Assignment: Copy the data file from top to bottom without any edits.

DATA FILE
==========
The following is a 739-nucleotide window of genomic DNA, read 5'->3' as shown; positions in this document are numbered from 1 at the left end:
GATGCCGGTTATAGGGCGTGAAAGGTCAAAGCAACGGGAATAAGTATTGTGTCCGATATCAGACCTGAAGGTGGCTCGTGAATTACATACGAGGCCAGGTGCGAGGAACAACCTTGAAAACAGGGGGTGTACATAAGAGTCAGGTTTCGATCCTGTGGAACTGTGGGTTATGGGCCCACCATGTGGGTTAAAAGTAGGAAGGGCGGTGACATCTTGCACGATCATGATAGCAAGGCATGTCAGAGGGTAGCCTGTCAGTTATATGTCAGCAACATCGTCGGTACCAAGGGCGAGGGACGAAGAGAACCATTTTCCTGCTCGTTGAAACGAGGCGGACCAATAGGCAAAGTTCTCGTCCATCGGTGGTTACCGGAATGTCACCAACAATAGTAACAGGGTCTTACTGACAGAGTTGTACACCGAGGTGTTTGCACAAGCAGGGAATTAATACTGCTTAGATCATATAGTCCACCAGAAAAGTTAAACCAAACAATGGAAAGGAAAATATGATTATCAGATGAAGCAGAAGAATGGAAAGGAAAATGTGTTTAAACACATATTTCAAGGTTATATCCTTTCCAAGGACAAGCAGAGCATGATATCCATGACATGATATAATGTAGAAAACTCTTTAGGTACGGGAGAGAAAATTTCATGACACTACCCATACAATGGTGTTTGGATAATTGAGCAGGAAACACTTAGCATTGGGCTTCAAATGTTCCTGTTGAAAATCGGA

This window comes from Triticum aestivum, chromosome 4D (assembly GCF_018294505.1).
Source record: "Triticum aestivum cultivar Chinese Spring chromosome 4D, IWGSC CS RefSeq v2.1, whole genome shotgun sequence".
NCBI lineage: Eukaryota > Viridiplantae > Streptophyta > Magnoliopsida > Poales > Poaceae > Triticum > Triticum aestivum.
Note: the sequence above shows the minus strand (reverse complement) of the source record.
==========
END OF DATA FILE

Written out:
The following is a 739-nucleotide window of genomic DNA, read 5'->3' as shown; positions in this document are numbered from 1 at the left end:
GATGCCGGTTATAGGGCGTGAAAGGTCAAAGCAACGGGAATAAGTATTGTGTCCGATATCAGACCTGAAGGTGGCTCGTGAATTACATACGAGGCCAGGTGCGAGGAACAACCTTGAAAACAGGGGGTGTACATAAGAGTCAGGTTTCGATCCTGTGGAACTGTGGGTTATGGGCCCACCATGTGGGTTAAAAGTAGGAAGGGCGGTGACATCTTGCACGATCATGATAGCAAGGCATGTCAGAGGGTAGCCTGTCAGTTATATGTCAGCAACATCGTCGGTACCAAGGGCGAGGGACGAAGAGAACCATTTTCCTGCTCGTTGAAACGAGGCGGACCAATAGGCAAAGTTCTCGTCCATCGGTGGTTACCGGAATGTCACCAACAATAGTAACAGGGTCTTACTGACAGAGTTGTACACCGAGGTGTTTGCACAAGCAGGGAATTAATACTGCTTAGATCATATAGTCCACCAGAAAAGTTAAACCAAACAATGGAAAGGAAAATATGATTATCAGATGAAGCAGAAGAATGGAAAGGAAAATGTGTTTAAACACATATTTCAAGGTTATATCCTTTCCAAGGACAAGCAGAGCATGATATCCATGACATGATATAATGTAGAAAACTCTTTAGGTACGGGAGAGAAAATTTCATGACACTACCCATACAATGGTGTTTGGATAATTGAGCAGGAAACACTTAGCATTGGGCTTCAAATGTTCCTGTTGAAAATCGGA

This window comes from Triticum aestivum, chromosome 4D (assembly GCF_018294505.1).
Source record: "Triticum aestivum cultivar Chinese Spring chromosome 4D, IWGSC CS RefSeq v2.1, whole genome shotgun sequence".
NCBI lineage: Eukaryota > Viridiplantae > Streptophyta > Magnoliopsida > Poales > Poaceae > Triticum > Triticum aestivum.
Note: the sequence above shows the minus strand (reverse complement) of the source record.